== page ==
Kevin Estela Wilderness Education - NavigationDo I need experience to take a course?
Absolutely not! While experience does help, it is not a prerequisite. Students come to EWE courses and clinics from different backgrounds. Even the most experienced of outdoorsmen/women can learn from someone offering a new set of eyes.

Will there be bathrooms?
Depending on the location, bathrooms with flush toilets may or may  not be available. On the safe side, students should be mentally and physically prepared to do as their ancestors did and find a tree or bush to hide behind for privacy.

Kevin Estela Wilderness Education

Will I be forced to eat bugs?
I don’t condone eating bugs for nutrition. They can make you sick if not prepared (raw/uncooked/processed) correctly and other nutritional options are more readily available. In general, students are never required to do anything they are uncomfortable with.

Will you be teaching Native Awareness or “Indian skills?”
With all due respect to many of the primitive schools out there teaching this material, I don’t teach it and won’t force any type of spirituality upon my students. I teach skills, not religion or spirituality. You have your whole life to find those beliefs elsewhere. In the time you spend with me, you’ll find new skills and a new way of looking at survival and preparedness. As for “Indian skills,” civilizations from around the world developed the same technology thousands of years ago. Primitive skills are not just “Indian skills.”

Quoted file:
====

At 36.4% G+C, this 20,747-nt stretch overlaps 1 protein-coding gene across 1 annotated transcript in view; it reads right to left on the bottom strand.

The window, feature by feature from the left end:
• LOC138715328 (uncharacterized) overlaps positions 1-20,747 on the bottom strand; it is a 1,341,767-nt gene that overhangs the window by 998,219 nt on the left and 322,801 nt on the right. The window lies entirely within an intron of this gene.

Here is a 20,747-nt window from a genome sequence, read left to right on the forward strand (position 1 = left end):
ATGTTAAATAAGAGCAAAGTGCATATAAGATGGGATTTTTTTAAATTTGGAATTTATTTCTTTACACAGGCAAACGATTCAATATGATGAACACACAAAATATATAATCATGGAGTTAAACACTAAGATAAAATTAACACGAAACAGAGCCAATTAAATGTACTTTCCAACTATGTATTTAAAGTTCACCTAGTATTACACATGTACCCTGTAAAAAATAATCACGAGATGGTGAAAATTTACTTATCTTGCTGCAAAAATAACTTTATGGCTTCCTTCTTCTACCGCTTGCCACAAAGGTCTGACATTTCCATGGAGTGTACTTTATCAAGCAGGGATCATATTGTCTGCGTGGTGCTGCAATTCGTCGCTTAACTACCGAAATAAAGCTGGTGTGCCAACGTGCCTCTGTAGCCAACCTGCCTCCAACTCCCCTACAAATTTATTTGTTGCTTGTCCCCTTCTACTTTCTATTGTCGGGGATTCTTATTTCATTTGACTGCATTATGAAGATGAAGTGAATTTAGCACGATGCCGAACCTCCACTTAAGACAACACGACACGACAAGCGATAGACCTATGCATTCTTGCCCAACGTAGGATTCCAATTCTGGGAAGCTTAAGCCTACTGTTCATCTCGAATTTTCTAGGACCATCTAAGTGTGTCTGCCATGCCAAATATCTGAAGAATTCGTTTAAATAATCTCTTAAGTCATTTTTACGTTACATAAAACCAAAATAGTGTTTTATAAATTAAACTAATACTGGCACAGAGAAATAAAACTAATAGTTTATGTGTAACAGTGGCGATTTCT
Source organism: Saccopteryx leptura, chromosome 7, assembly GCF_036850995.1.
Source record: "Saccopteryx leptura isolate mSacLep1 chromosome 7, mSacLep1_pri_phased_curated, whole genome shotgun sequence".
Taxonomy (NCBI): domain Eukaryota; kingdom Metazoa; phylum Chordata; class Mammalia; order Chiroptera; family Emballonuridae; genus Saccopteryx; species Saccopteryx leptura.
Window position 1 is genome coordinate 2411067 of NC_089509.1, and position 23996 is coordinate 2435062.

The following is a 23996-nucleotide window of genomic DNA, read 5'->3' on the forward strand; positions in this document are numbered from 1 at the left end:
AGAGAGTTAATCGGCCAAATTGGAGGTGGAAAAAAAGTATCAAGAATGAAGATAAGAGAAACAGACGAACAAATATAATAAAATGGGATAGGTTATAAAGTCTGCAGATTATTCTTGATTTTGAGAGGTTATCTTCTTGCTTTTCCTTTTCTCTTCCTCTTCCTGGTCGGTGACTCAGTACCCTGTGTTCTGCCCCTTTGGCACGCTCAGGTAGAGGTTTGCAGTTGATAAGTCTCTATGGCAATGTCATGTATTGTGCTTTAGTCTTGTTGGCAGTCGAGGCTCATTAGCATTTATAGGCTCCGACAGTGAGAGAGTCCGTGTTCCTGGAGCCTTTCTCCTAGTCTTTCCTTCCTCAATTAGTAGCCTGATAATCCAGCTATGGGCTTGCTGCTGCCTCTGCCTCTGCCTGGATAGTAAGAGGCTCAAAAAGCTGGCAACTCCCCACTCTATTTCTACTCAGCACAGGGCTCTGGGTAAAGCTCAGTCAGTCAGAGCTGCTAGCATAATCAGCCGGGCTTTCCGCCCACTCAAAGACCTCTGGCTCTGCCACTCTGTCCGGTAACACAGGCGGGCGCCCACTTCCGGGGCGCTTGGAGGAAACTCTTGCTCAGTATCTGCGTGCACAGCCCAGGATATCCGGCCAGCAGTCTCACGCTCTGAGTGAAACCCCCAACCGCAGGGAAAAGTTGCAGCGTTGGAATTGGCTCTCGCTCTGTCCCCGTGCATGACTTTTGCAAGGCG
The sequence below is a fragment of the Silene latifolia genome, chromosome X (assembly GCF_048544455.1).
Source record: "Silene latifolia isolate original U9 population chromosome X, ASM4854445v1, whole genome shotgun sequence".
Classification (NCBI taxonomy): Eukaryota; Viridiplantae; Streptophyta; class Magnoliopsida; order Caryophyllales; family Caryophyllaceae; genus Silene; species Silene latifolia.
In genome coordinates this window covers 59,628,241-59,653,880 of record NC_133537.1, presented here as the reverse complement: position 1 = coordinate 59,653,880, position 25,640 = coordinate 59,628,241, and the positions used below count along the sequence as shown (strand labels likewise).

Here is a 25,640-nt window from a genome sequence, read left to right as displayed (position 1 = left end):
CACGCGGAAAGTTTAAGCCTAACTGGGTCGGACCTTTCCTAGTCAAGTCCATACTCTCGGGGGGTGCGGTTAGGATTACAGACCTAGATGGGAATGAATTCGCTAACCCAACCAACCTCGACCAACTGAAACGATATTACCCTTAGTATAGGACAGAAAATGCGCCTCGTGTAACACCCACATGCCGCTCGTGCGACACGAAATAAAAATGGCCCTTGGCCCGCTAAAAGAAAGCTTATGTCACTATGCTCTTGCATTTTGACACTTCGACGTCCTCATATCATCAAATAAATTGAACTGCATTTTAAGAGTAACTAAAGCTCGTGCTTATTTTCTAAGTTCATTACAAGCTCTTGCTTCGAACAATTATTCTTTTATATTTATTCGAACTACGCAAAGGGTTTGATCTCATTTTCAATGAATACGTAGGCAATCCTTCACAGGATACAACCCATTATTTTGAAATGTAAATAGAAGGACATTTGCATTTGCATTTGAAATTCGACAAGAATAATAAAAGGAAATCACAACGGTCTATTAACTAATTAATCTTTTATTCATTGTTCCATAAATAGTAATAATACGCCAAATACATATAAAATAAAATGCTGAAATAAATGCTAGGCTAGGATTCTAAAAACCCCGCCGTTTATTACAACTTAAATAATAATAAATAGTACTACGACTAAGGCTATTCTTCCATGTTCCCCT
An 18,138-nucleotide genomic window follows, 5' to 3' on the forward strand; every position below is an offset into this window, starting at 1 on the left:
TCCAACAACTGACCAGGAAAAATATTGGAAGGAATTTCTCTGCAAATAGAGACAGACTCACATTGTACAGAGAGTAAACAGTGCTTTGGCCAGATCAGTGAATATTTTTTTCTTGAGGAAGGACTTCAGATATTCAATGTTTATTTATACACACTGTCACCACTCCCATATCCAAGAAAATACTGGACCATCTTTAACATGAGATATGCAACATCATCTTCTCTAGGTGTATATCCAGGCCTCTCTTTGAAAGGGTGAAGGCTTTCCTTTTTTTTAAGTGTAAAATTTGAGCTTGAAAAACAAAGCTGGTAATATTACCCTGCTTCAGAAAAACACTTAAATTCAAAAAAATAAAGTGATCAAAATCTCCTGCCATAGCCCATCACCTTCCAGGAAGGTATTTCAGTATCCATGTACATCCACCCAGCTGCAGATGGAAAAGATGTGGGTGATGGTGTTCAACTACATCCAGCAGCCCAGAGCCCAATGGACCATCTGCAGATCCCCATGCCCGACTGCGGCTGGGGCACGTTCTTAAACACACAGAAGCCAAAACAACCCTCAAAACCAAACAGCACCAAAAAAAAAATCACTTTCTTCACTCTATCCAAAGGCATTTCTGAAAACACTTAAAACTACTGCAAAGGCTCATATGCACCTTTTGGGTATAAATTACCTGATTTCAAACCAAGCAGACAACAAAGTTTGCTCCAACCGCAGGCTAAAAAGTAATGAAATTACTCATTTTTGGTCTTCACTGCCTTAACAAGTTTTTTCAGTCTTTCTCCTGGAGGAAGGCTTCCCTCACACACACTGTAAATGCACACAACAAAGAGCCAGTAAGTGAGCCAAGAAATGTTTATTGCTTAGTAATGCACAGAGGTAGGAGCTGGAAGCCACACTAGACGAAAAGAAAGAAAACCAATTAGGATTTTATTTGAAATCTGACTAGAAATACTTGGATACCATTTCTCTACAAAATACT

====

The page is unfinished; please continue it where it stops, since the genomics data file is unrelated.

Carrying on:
How many hours of instruction are in each course?
Depending on the course or clinic, the hours will vary. I generally like to jam pack each day with as much instruction as possible. Some groups have opted to take working lunches to extend teaching time and I’m all for it! On an all day course, I typically start around 8 or 9 am and teach until 12. Lunch is generally a half hour to an hour then instruction goes from 1 to 5 or 6pm. Dinner is served then the evening session is conducted. This session will last as long as you do!

Kevin Estela Wilderness EducationWhat gear do you recommend bringing on your courses?
I recommend bringing gear that covers the 10 essential needs. Note I did not say 10 essential items. Bring what you feel is necessary to cover the following needs (in no particular order)
1. Cutting Tools
2. Fire Starters
3. Water Bottle/Cup
4. First-Aid needs
5. Signaling
7. Trapping, fishing, snaring and other food procurement needs
8. Illumination devices
9. Shelter from the elements
10. Navigation needs

What are the age limits for students?
For most courses, students should be 18 years of age or older. Those under 18 can be accompanied by a paying parent or guardian. Given the nature of the material presented, supervision is absolutely necessary.

Who takes your courses?
Past students of EWE courses have included police officers, bankers, teachers, salesmen, social workers, construction workers, electricians, doctors and even a Hollywood producer. All walks of life have taken classes and all are welcome.

Can I take photos and video?
Absolutely! Nothing is censored and I will never hide anything from my students. You are free to take as many photos as you want and film anything. All students must sign a photo release in exchange for taking these photos with conditions outlined therein.